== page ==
Governance Institute made a submission on 12 February 2021 to the Australian Prudential Regulation Authority (APRA) on its revised draft Prudential Standard CPS 511 Remuneration. This was the second round of consultation on the cross-industry standard, which has potential impacts for Governance Institute members at all levels of organisations in banking, superannuation, insurance and other APRA-regulated entities. In response to feedback from Governance Institute and industry, APRA’s revised standard moves away from the prescriptive requirements of the initial consultation draft towards a more flexible principles-based approach, with fewer obligations on smaller entities. Governance Institute was broadly supportive of this less prescriptive approach, although we identified several remaining flaws and unintended consequences in the re-draft.
A number of Governance Institute’s recommendations related to implementation and scope:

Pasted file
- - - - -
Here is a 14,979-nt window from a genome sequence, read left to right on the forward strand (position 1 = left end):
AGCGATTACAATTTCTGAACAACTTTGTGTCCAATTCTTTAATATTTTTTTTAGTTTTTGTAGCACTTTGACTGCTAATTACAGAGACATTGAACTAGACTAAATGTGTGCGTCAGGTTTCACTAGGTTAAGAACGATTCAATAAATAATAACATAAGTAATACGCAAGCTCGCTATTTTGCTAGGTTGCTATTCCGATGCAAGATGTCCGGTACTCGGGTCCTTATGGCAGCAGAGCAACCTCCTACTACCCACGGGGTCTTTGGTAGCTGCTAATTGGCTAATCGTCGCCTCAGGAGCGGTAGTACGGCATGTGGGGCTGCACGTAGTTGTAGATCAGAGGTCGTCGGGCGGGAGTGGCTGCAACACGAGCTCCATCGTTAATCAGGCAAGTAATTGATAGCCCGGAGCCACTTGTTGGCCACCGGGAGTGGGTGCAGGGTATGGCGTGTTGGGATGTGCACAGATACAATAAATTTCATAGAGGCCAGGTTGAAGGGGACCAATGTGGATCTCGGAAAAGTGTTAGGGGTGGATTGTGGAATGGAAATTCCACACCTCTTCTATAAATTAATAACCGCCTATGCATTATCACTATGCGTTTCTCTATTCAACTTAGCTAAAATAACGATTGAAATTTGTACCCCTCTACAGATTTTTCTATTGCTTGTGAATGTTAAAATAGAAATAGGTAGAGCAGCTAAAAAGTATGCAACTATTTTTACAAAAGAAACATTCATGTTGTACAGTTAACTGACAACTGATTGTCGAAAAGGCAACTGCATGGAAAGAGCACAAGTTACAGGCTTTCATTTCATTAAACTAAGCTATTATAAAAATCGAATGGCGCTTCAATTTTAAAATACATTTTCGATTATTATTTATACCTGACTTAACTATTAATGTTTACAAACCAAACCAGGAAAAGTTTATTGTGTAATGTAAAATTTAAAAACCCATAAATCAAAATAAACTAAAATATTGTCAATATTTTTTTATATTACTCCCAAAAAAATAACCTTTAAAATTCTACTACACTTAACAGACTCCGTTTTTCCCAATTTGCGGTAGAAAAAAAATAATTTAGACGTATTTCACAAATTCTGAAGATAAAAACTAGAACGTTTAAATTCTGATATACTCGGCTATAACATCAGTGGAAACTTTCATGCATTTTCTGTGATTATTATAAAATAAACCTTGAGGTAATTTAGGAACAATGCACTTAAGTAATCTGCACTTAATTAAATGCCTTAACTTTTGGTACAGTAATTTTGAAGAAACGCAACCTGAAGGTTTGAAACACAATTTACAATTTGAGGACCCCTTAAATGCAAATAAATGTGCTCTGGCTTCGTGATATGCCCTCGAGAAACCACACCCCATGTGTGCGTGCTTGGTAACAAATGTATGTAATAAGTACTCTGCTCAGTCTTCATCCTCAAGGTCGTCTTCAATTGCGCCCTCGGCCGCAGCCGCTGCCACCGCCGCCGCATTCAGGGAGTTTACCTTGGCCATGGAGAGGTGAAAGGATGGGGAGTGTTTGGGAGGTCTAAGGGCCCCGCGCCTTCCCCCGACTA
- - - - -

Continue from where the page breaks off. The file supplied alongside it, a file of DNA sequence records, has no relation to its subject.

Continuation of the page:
- Governance Institute welcomed APRA’s decision to delay implementation. The standard was originally to come into effect 1 July 2021. APRA now proposes to release the finalised draft in June 2021 and supporting guidance by the end of 2021. Phased implementation will not commence until 1 January 2023.
- We recommended that the approach to the alignment of the Banking Executive Accountability Regime (BEAR) and the Financial Accountability Regime (FAR) should be settled and agreed, with appropriate industry consultation, before the standard commences to give industry time to carefully implement these overlapping schemes.
- We recommended that implementation dates for the standard should align with APRA-regulated entities’ financial years, to ensure Governance Institute members do not encounter practical difficulties in implementation.
- We noted that, while there is some improvement in the second draft, the remuneration framework that regulated entities would be required to maintain still applies to an extremely broad range of individuals including service providers. We recommended further clarification on how the framework applies to service providers as well as grouped entities.